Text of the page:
Against the Grain: The Tale of a Fallen Maple
Just after dawn on the beginning of a humid day, the copse below my hilltop home appeared out of order—something just not right. I crunched about 100 yards down my gravel driveway to investigate. The large maple, one of the bigger trees on my property, had toppled over, pulling up its roots when it fell.
We hadn’t had a recent windstorm so I couldn’t help but think that the tree had given up. I don’t normally anthropomorphize plants, but it’s hard not to when you know these life forms have been standing resolutely for over a century. In the middle of the night, did this giant tree mutter, “Oh, the hell with it. I’m going to lie down,” like an old man before he clicks off the TV and trudges to bed? Of course not. It fell over dead. It had been very wet and other trees had fallen in my neighborhood.
You might think the fallen tree was a problem for me. It wasn’t. When it fell, it didn’t block my driveway, nor did it get hung up and poise menacingly over my head. Its choice of landings was ideal—directly into an open field, completely down, with access on all sides. I was ecstatic. It was almost as if the tree was presenting its body to me. “Here—you might be able to use this.”
A year or so ago, I started milling wood on my property. I’ve been an amateur woodworker for a long time and visited many lumberyards searching for straight and flat boards. Most retail wood in our region is soft—mostly pine. Hardwood, like maple, or oak, or cherry is more difficult to find and much more expensive. I’ve always found working with hardwood bought from a lumberyard a little frightening—a small mistake might be enormously expensive.
When I moved from the city to my small farm seven years ago, I found several standing hardwoods that were dead (many likely from the ash borer beetle) and others recently fallen but not yet rotted. The free hardwood on my property was a gift I hadn’t anticipated. I just needed to turn the trunks into boards.
I bought an Alaskan sawmill. Its aluminum frame guided my chainsaw through the wood. Though this was rewarding, it was painfully slow and heavy. I started watching videos showing bigger sawmills slicing through huge trees to create perfect piles of lumber. I felt like a three-year-old who had to watch the video over and over. I wanted this. Badly.
So, I bought a band sawmill. I don’t buy expensive cars or boats or other toys. The sawmill was the most luxurious toy I’ve ever purchased. The machine included hydraulic lifts capable of moving enormous trunks into position to allow the blade to slice through the hardwood with precision and ease. Most people who buy sawmills intend to start a business selling lumber. I didn’t.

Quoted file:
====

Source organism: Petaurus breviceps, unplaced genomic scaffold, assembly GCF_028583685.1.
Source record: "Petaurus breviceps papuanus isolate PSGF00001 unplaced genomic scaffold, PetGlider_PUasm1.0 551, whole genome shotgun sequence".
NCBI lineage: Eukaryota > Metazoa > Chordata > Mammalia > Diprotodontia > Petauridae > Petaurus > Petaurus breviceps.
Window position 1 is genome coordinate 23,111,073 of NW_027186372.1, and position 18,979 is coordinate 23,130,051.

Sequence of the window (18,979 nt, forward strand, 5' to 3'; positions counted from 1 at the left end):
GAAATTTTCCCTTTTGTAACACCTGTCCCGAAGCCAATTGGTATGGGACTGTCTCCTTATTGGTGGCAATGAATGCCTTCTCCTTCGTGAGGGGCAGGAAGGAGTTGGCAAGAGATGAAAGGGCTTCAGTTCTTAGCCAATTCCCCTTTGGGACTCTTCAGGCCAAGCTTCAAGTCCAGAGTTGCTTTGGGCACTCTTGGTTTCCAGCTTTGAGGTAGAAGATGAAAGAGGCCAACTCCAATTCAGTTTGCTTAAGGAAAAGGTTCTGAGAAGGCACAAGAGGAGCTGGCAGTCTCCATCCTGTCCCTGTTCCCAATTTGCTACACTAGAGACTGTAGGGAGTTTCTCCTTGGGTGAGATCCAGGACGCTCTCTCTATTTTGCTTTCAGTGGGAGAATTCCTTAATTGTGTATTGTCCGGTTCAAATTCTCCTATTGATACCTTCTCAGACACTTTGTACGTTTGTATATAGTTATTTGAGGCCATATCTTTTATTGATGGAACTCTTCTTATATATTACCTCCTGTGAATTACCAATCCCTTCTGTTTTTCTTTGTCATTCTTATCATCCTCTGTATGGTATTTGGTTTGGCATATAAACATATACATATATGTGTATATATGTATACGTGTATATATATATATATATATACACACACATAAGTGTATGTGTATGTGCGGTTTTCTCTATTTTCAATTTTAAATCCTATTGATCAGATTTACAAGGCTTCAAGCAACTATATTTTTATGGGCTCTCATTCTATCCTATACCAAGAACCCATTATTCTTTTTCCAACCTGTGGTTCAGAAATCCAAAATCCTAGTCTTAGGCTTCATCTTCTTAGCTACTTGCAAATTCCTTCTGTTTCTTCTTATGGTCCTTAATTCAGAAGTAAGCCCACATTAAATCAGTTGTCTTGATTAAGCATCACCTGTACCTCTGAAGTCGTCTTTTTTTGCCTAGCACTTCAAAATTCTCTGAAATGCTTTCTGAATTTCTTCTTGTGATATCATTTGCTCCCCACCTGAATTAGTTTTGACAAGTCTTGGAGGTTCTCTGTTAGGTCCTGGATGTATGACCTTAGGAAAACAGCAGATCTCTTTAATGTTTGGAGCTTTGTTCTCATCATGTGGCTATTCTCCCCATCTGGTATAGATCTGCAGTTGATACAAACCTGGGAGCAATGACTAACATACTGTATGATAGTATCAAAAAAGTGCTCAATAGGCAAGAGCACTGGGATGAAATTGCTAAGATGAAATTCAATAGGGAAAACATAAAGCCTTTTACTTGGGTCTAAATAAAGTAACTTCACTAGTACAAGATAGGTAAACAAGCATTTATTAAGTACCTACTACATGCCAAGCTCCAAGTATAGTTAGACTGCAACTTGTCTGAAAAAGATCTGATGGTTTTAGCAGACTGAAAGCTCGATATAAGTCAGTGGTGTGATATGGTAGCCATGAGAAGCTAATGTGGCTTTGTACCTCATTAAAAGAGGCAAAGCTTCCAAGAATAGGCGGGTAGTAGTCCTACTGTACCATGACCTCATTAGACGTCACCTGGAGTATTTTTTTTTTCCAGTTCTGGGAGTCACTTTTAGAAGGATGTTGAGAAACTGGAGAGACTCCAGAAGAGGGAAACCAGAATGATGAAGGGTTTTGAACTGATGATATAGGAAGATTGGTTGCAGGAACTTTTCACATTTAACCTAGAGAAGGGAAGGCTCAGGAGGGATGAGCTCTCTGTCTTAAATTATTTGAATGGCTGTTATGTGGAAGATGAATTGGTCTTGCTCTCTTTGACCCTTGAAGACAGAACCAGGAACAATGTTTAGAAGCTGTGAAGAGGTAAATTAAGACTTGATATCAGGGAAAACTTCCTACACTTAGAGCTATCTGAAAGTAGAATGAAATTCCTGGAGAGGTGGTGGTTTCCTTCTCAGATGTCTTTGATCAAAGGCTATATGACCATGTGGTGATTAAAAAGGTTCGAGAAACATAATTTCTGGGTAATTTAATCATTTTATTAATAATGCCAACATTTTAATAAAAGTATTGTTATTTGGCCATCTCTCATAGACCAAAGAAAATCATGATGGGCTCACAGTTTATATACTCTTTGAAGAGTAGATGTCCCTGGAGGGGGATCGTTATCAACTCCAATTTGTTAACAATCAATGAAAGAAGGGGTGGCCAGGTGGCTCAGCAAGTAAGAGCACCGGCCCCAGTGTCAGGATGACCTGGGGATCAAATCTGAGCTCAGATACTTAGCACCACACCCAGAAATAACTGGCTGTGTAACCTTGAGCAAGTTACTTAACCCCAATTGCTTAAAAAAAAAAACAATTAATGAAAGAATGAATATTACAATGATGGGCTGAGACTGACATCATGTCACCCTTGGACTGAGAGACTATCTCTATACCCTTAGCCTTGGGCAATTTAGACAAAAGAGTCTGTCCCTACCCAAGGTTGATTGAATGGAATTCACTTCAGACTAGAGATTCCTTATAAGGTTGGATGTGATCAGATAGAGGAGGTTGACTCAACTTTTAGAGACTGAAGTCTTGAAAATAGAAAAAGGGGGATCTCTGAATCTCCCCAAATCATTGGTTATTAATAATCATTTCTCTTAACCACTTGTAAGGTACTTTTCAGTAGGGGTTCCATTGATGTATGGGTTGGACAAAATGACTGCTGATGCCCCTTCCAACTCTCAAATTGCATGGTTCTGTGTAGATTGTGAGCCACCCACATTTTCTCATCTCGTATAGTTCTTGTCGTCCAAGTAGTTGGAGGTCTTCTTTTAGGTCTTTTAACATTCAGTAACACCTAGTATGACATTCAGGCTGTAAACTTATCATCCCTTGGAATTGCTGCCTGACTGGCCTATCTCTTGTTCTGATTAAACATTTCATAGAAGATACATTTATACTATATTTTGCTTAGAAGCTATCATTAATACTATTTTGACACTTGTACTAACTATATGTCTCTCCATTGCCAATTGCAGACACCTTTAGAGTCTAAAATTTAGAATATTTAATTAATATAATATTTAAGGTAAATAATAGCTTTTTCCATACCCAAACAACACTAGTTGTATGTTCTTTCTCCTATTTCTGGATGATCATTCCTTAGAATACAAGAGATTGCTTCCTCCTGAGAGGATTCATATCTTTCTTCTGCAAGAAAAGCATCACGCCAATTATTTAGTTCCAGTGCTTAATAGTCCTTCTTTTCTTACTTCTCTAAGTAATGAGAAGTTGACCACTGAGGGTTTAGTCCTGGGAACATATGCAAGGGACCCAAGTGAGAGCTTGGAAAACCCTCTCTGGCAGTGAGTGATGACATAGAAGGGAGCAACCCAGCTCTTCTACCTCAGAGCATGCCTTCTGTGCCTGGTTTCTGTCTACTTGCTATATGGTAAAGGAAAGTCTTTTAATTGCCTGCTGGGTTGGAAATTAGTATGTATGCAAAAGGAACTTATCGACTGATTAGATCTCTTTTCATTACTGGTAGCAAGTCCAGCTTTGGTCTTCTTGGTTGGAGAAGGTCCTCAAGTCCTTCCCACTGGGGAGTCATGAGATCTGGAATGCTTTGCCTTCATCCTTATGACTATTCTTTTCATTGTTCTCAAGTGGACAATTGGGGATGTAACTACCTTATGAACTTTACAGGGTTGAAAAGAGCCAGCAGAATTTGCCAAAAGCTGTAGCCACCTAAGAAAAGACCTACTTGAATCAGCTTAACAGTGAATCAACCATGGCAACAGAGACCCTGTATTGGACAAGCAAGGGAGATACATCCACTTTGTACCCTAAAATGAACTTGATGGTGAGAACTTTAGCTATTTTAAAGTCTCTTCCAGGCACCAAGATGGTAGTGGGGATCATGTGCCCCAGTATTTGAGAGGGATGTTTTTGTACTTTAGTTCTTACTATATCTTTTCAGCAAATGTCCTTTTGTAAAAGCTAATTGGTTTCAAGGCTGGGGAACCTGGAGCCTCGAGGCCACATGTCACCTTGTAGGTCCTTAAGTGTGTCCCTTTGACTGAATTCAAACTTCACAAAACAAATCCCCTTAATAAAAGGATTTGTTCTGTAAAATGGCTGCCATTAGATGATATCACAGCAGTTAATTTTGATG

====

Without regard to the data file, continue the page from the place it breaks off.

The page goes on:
I look at trees much differently now. As I walk or drive, a long, large, straight trunk will stop me—I imagine the marvelous wood below. I visited the New York Botanical Garden in the Bronx two summers back. Though the variety of plants was enormous, some spectacular in color and form, my most vivid memory was the long, straight, clean trunks of the sugar gum trees. As I lusted at them, I’ve wondered if they knew I was looking at them this way. Do they fear my gaze as I might fear that of a lion or alligator?
Stop for a moment and look around for wood—in kitchen cabinets, a coffee table, crown molding, the frame around your front door, a pencil. Wood is perhaps the most common substance in a home. Is this a source of pride for trees? Probably not. Do trees have a caste system, with mahogany looking down on pine? I could go on, but back to my fallen maple.
The trunk was long and wide, though not perfectly straight. I trimmed off the branches and dragged them to a nearby brush pile. Cutting up a large tree, you gain an appreciation of just how many branches are needed to supply the organism. After cutting 10-foot lengths of the main trunk, I “skidded” them (using a log skidder hooked up to my tractor—er…yes, another toy) to my band sawmill. Over a few days, I sliced the maple’s core into the widest boards I’ve cut to date, some nearly 20 inches wide. I was ecstatic. As I was doing this work, other large trees surrounded me. I wondered if they viewed my effort as brutal.
I thought I might make a video of my milling the maple for my grandson but forgot—I was just too excited doing the work. The boards now are stacked precisely an inch apart on “stickers” of wood and covered with plywood and roofing paper to allow them the time to dry true and straight. In a year or so, I will fashion them into something—boxes, trays, or furniture, which I hope will be received fondly by friends, relatives and my wife. I pay more attention now to finished wood noting now how rarely you find furniture tops or sides that are single boards. Almost always, if you look hard enough, you’ll see some grain interruption and then, the glue line jumps out.
I walk the woods on my property often, especially in winter when underbrush is dormant, and the path a bit easier. Large trunks of trees that fell years ago are in various stages of decomposition, some crumbling as I step on them. My mind wanders on these walks and recently it stumbled into the second law of thermodynamics. Oversimplified, the law states that systems (like a farm, or an adolescent’s bedroom) tend to naturally gain disorder unless some work is done. So when the maple fell, it was doing what came naturally. I know that the boards I milled and the items I make from those boards will one day decompose into dust too. So, I’ve only delayed things a little. In the end, the second law of thermodynamics will rule. But, it gives me great pleasure to push back a little.